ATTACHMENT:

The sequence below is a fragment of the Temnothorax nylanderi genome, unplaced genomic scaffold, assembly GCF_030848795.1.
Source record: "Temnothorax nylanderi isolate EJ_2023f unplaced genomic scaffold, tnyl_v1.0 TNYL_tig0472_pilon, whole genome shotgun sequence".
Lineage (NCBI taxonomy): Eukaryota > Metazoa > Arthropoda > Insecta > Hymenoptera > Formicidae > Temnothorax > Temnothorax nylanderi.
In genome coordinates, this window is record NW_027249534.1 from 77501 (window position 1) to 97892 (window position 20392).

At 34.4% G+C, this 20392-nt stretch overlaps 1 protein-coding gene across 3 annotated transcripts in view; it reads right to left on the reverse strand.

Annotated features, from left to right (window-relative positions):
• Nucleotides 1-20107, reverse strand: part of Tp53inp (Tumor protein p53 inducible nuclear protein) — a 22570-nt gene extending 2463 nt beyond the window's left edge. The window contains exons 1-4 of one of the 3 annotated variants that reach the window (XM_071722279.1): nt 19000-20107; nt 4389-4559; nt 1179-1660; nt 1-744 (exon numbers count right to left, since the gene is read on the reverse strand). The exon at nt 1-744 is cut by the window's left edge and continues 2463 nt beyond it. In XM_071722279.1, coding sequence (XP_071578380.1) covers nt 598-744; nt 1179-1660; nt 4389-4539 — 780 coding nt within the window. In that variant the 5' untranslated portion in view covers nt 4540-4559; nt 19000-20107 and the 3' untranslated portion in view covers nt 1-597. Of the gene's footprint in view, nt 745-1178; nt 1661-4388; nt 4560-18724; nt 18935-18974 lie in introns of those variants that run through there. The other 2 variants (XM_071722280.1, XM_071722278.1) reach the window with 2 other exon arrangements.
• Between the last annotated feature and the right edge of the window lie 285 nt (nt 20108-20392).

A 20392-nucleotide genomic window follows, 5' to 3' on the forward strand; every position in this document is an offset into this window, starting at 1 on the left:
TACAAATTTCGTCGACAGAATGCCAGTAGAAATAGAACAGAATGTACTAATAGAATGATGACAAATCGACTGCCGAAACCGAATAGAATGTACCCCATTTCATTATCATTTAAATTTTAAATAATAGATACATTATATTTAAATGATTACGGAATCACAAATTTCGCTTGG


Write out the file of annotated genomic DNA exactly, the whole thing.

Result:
The sequence below is a fragment of the Temnothorax nylanderi genome, unplaced genomic scaffold, assembly GCF_030848795.1.
Source record: "Temnothorax nylanderi isolate EJ_2023f unplaced genomic scaffold, tnyl_v1.0 TNYL_tig0472_pilon, whole genome shotgun sequence".
Lineage (NCBI taxonomy): Eukaryota > Metazoa > Arthropoda > Insecta > Hymenoptera > Formicidae > Temnothorax > Temnothorax nylanderi.
In genome coordinates, this window is record NW_027249534.1 from 77501 (window position 1) to 97892 (window position 20392).

At 34.4% G+C, this 20392-nt stretch overlaps 1 protein-coding gene across 3 annotated transcripts in view; it reads right to left on the reverse strand.

Annotated features, from left to right (window-relative positions):
• Nucleotides 1-20107, reverse strand: part of Tp53inp (Tumor protein p53 inducible nuclear protein) — a 22570-nt gene extending 2463 nt beyond the window's left edge. The window contains exons 1-4 of one of the 3 annotated variants that reach the window (XM_071722279.1): nt 19000-20107; nt 4389-4559; nt 1179-1660; nt 1-744 (exon numbers count right to left, since the gene is read on the reverse strand). The exon at nt 1-744 is cut by the window's left edge and continues 2463 nt beyond it. In XM_071722279.1, coding sequence (XP_071578380.1) covers nt 598-744; nt 1179-1660; nt 4389-4539 — 780 coding nt within the window. In that variant the 5' untranslated portion in view covers nt 4540-4559; nt 19000-20107 and the 3' untranslated portion in view covers nt 1-597. Of the gene's footprint in view, nt 745-1178; nt 1661-4388; nt 4560-18724; nt 18935-18974 lie in introns of those variants that run through there. The other 2 variants (XM_071722280.1, XM_071722278.1) reach the window with 2 other exon arrangements.
• Between the last annotated feature and the right edge of the window lie 285 nt (nt 20108-20392).

A 20392-nucleotide genomic window follows, 5' to 3' on the forward strand; every position in this document is an offset into this window, starting at 1 on the left:
TACAAATTTCGTCGACAGAATGCCAGTAGAAATAGAACAGAATGTACTAATAGAATGATGACAAATCGACTGCCGAAACCGAATAGAATGTACCCCATTTCATTATCATTTAAATTTTAAATAATAGATACATTATATTTAAATGATTACGGAATCACAAATTTCGCTTGG